Plug Arterial Closure System (PACS, 7F)
The purpose of this study is to assess the safety and feasibility of the 7F Ensure Medical Vascular Closure Devices to facilitate hemostasis in patients undergoing diagnostic or interventional coronary procedures using a standard 7F introducer sheath.
Achieving hemostasis at the arterial puncture site after percutaneous cardiac catheterization is a potential cause of bleeding, hematomas, pseudoaneurysms, and various other vascular complications. Hemostasis at the femoral artery access site after diagnostic or interventional procedures is typically achieved using either manual compression or the deployment of a vascular closure device. Manual compression is time consuming for the health-care provider, and painful for the patient. In addition, prolonged periods of immobilization and bed rest may be required. Vascular closure devices have been developed to avoid manual compression, shorten bed rest, and allow earlier ambulation.
The Ensure Medical Vascular Closure device (VCD) is intended for femoral artery puncture site closure in patients who have undergone coronary catheterizations using a standard 7F introducer sheath. The device is comprised of a bio-absorbable plug and a plug delivery system. The plug delivery system is designed to position the bio-absorbable plug to the extravascular surface of the femoral artery access site, facilitating a hemostasis response. The Ensure Medical VCD has been studied in a prior feasibility trial of 149 patients utilizing a 6F introducer sheath, which demonstrated that: (1) the device could be used to successfully obtain rapid hemostasis and early ambulation in patients undergoing catheterization procedures; and (2) the low incidence and relatively minor nature of the observed closure related complications suggests that the device is safe for its intended purpose.
Allocation: Non-Randomized, Control: Uncontrolled, Endpoint Classification: Safety/Efficacy Study, Intervention Model: Single Group Assignment, Masking: Open Label, Primary Purpose: Treatment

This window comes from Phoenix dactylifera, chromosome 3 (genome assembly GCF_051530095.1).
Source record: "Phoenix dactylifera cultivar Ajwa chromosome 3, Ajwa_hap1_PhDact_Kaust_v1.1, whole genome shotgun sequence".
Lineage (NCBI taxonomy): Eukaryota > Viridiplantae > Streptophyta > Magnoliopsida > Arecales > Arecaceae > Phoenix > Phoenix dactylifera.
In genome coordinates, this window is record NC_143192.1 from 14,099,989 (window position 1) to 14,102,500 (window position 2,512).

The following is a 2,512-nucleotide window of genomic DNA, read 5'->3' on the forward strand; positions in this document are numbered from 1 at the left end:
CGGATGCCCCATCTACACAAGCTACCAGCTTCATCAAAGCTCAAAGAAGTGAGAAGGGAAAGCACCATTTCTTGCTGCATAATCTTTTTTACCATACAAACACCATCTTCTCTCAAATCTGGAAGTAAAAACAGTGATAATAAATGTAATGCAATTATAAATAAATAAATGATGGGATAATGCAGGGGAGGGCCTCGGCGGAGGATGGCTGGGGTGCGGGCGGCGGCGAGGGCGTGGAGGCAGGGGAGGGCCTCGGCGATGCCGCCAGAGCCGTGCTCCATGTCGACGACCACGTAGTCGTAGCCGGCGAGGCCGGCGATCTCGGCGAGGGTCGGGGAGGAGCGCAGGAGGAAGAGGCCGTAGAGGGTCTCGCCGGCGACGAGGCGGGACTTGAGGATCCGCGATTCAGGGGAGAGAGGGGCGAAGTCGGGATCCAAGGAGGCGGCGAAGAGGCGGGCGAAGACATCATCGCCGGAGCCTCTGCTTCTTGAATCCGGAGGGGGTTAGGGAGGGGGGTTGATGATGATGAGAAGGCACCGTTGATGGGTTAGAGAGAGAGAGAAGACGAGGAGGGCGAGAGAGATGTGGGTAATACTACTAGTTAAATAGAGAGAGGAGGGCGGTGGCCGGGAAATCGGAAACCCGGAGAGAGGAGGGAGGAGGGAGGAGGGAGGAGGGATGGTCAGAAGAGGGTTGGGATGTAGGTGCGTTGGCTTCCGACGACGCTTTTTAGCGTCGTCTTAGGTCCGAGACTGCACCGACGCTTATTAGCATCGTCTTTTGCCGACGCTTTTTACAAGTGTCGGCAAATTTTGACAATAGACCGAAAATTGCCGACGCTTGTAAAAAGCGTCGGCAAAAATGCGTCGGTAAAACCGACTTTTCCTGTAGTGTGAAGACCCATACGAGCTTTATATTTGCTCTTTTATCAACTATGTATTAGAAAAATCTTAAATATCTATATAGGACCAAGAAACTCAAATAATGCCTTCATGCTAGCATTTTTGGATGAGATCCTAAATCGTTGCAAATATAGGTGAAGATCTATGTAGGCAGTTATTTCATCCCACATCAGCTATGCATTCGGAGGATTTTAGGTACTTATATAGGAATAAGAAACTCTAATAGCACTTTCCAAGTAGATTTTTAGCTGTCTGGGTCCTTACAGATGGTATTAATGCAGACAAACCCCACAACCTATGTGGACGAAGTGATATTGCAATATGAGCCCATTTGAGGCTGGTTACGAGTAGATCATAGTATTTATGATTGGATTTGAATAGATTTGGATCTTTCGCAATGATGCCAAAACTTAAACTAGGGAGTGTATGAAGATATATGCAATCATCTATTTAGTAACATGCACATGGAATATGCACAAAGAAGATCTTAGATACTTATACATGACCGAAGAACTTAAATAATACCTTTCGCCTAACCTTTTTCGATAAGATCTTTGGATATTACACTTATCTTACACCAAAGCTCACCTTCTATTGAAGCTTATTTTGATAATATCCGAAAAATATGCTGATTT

Angioplasty, Transluminal, Percutaneous Coronary
Vascular access site closure (7F Ensure)
Results (where available)
- Source: http://clinicaltrials.gov/show/NCT00533156
- Information obtained from ClinicalTrials.gov on July 15, 2010
Medical and Biotech [MESH] Definitions
Use of a balloon catheter for dilatation of an occluded artery. It is used in treatment of arterial occlusive diseases, including renal artery stenosis and arterial occlusions in the leg. For the specific technique of balloon dilatation in coronary arteries, ANGIOPLASTY, TRANSLUMINAL, PERCUTANEOUS CORONARY is available.
Angioplasty, Transluminal, Percutaneous Coronary
Dilatation of an occluded coronary artery (or arteries) by means of a balloon catheter to restore myocardial blood supply.
Diagnostic and therapeutic procedures that are invasive or surgical in nature, and require the expertise of a specially trained radiologist. In general, they are more invasive than diagnostic imaging but less invasive than major surgery. They often involve catheterization, fluoroscopy, or computed tomography. Some examples include percutaneous transhepatic cholangiography, percutaneous transthoracic biopsy, balloon angioplasty, and arterial embolization.
A technique utilizing a laser coupled to a catheter which is used in the dilatation of occluded blood vessels. This includes laser thermal angioplasty where the laser energy heats up a metal tip, and direct laser angioplasty where the laser energy directly ablates the occlusion. One form of the latter approach uses an EXCIMER LASER which creates microscopically precise cuts without thermal injury. When laser angioplasty is performed in combination with balloon angioplasty it is called laser-assisted balloon angioplasty (ANGIOPLASTY, BALLOON, LASER-ASSISTED).
Percutaneous excision of a herniated or displaced intervertebral disk by posterolateral approach, always remaining outside the spinal canal. Percutaneous nucleotomy was first described by Hijikata in Japan in 1975. In 1985 Onik introduced automated percutaneous nucleotomy which consists in percutaneous aspiration of the nucleus pulposus. It is carried out under local anesthesia, thus reducing the surgical insult and requiring brief hospitalization, often performed on an outpatient basis. It appears to be a well-tolerated alternative to surgical diskectomy and chymopapain nucleolysis.
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